Arsis gets signed on to Nuclear Blast and they release what many people still consider to be the best album Arsis has ever released. We are the Nightmare is one of the most influential and well-perceived technical death albums of all-time. Once they were given the freedom to let their creative juices flow out and drench their new music, Arsis sat down and spent almost the entire year of 2008 writing material for the next record. This was their chance to show that Willowtip Records was limiting them and that Arsis had so much more to offer than what their previous record label was letting them do. Even though this is probably my favorite Arsis release, it was the last one that I bothered to get for some reason that probably wouldn’t be good enough no matter how much I put it.
Before I looked up this album, I was looking at their tacky music video for “Forced to Rock” and I saw numerous comments saying things like “We are the Nightmare is better!” and “Why the hell did they make a different version of We are the Nightmare?” One of my friends at school told me that Forced to Rock is actually just a different version of the song We are the Nightmare! So at that point I decided I had procrastinated long enough and I bought the CD. I listened to the title track and it doesn’t sound ANYTHING like Forced to Rock! There are absolutely no similarities between the two songs; they’re in different keys, they have completely different lyrics, none of the notes are the same, and I didn’t see anything on Arsis’ website confirming that Forced to Rock really is a different version of We are the Nightmare. So now that I’ve got that figured out, I can focus on the almost incomprehensible beauty of this doughnut-shaped shiny piece of plastic.
The most ironic thing about this album is that Arsis left Willowtip Records because they were forcing the band to just make technical music when at the time; Arsis’ creative interests were going in a different direction. To then join Nuclear Blast to create the most technical record they’ve ever written! I know that everyone goes through music phases where they get interested in a certain kind of music for a couple of months or so. Like for example, I’ll have times where for almost a month, power metal is almost all I listen to; nothing else feels satisfying enough. And then I’ll all of a sudden get into the deathcore vibe. I believe that Arsis’ creative/songwriting interests were going through a phase that Willowtip and most of the critics didn’t really like; and then the phase ended a little bit before they started writing We are the Nightmare. So that kind of says that technicality is in Arsis’ blood; it’s not truly Arsis without having some technicality (which their 2005 EP had, just not nearly as much as we were accustomed to).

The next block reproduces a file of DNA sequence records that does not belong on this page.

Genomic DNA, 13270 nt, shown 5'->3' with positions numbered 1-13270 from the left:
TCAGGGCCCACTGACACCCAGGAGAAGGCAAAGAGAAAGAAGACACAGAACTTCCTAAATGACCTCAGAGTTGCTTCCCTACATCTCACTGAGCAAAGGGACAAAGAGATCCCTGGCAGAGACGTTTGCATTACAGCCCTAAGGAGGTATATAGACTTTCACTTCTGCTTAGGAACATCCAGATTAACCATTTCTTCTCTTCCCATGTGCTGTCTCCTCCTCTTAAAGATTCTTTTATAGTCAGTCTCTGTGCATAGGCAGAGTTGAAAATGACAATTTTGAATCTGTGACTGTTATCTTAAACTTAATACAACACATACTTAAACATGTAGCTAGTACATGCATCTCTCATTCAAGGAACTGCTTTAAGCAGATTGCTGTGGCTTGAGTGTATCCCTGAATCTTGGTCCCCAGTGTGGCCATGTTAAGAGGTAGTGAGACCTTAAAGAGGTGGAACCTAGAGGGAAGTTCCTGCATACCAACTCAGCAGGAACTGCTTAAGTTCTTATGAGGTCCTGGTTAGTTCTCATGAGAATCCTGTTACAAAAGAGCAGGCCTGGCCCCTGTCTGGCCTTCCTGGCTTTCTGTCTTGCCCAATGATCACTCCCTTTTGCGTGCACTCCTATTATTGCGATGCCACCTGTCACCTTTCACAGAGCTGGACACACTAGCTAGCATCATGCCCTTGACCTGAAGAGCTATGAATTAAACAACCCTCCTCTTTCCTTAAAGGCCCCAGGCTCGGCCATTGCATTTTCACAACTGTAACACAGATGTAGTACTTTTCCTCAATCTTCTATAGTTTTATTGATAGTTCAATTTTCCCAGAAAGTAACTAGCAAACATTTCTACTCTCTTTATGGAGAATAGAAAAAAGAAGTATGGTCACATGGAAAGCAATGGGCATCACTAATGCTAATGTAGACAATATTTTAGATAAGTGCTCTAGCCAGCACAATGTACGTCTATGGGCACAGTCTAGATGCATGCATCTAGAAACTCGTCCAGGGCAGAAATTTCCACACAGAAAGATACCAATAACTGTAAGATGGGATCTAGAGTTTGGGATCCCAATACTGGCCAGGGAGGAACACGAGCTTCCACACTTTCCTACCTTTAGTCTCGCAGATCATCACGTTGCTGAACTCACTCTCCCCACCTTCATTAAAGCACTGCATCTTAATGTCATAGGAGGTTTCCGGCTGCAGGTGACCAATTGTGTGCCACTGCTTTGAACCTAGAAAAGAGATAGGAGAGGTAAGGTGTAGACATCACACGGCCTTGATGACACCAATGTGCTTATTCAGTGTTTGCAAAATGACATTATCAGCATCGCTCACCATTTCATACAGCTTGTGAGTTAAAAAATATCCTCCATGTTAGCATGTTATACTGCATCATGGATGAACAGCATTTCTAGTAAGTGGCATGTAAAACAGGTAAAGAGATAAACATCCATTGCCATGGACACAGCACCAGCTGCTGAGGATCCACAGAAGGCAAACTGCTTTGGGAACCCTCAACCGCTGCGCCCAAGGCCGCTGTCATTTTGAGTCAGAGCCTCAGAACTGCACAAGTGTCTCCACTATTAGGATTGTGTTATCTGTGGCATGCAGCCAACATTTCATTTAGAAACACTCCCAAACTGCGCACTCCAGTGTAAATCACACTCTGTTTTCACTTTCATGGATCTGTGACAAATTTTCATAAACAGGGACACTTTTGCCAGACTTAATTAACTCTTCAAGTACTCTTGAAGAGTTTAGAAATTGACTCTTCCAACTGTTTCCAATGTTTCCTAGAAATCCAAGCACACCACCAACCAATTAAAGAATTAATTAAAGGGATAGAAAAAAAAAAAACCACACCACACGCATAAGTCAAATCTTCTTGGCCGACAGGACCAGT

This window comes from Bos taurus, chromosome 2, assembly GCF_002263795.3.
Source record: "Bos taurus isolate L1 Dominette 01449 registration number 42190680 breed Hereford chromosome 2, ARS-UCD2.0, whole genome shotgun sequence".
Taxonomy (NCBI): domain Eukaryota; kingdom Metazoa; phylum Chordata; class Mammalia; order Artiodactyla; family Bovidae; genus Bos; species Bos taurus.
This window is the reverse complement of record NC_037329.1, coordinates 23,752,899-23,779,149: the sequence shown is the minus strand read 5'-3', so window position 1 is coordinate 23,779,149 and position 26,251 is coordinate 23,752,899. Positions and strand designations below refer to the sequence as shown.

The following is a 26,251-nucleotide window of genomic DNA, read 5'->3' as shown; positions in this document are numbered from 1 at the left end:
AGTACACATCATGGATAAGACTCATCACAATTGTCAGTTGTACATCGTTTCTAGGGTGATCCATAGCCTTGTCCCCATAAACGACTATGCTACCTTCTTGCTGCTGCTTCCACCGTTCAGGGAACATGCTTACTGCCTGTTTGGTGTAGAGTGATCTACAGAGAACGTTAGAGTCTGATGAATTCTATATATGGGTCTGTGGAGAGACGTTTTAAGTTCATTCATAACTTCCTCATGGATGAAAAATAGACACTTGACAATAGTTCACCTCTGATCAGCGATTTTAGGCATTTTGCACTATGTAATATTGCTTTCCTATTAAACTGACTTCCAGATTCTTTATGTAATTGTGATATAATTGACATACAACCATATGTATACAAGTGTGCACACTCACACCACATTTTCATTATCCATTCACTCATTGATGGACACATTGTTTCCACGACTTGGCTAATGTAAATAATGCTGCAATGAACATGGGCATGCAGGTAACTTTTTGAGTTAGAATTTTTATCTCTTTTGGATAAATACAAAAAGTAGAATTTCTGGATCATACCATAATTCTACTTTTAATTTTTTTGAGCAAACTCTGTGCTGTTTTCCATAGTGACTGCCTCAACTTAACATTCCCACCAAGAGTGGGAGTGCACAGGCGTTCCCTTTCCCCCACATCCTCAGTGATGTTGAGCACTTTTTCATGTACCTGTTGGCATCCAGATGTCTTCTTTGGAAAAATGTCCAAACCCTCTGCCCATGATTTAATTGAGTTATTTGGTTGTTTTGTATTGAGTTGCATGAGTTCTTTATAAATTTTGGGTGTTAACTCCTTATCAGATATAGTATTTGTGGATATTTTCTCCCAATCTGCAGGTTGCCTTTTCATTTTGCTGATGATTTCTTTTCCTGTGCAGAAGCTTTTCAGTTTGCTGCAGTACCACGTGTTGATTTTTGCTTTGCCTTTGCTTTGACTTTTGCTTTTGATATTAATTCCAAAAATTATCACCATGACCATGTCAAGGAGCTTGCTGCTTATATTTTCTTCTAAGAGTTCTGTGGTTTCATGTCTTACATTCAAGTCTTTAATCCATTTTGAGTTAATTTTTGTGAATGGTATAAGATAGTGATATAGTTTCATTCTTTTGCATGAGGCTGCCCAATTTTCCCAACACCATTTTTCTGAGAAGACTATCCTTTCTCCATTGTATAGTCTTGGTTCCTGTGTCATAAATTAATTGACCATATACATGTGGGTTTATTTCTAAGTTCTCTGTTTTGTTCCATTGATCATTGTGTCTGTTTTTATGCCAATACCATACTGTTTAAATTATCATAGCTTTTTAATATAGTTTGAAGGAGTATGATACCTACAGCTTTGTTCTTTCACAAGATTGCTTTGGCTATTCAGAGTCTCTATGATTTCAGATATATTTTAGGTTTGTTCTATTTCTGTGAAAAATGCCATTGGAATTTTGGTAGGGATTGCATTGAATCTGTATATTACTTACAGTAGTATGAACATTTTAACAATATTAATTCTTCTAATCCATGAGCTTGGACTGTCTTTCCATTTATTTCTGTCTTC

The sound of the guitar distortion on this album is very unique. The only other album that I can think of that has a guitar distortion similar to this one is Arsis’ 2010 record, Starve for the Devil. It sounds really interesting; there’s almost no crunch at all (in other words it’s a very clean distortion, but for some reason you can tell it’s highly distorted). Also, there is zero reverb on all of the instruments, which in all cases makes the band sound 1000 times tighter. There is the classic Arsis sound of primarily playing mid-ranged to high-pitched chords instead of the traditional death metal style of playing a lot of down-tuned, low chords. The complexity of the song structure is beyond anything I can begin to break down for you and make it even sound slightly understandable. This album is similar to United in Regret in the sense of the complexity of the song structure, but what’s different between the two is that We are the Nightmare is much less confusing and overwhelming, therefore making it much easier to follow.
The vocalist’s screams seem to be getting better and better with each album. His lyrics also seem to go off in their own unique direction. Their first two albums have prominent themes of depression and inner-struggles. We are the Nightmare drifts away from self-anger and goes towards the retaliation of the ones that have caused all the depression and inner-struggles. So this is an album that the vocalist used to vent out his anger towards his enemies.
Another thing that I would like to point out is that the lineup that formed before the writing process of this album still remains unchanged; which shows that there is a lack of disagreement and tension amongst the members and that they are all happy right where they are. And ever since they stuck with that lineup, they’ve been releasing the best albums they’ve ever written. This monstrous record deserves my high score of 18/20 making it basically flawless, but still leaving some room to see if they can make something even more astonishing.